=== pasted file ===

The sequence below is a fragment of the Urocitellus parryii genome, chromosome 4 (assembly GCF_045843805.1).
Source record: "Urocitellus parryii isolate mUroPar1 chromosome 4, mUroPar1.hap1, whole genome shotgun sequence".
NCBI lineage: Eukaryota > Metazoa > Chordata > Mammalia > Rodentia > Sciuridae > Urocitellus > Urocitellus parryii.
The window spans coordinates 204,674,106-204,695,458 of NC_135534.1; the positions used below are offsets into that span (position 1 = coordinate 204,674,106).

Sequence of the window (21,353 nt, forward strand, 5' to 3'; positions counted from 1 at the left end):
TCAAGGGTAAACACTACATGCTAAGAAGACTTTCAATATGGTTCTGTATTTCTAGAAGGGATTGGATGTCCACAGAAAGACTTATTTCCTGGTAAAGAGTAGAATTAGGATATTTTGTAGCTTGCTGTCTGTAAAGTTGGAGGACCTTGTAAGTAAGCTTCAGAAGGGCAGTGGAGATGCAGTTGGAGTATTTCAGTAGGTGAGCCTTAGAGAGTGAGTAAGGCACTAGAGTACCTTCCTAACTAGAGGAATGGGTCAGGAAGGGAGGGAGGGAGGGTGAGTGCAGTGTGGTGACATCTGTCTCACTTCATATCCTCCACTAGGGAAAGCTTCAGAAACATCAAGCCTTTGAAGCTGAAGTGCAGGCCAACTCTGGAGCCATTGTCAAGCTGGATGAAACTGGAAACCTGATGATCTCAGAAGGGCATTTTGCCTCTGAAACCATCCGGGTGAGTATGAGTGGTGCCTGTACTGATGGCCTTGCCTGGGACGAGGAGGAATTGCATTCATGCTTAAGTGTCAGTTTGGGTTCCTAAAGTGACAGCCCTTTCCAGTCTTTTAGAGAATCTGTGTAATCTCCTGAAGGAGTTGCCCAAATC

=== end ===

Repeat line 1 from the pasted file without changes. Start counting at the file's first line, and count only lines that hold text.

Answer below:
The sequence below is a fragment of the Urocitellus parryii genome, chromosome 4 (assembly GCF_045843805.1).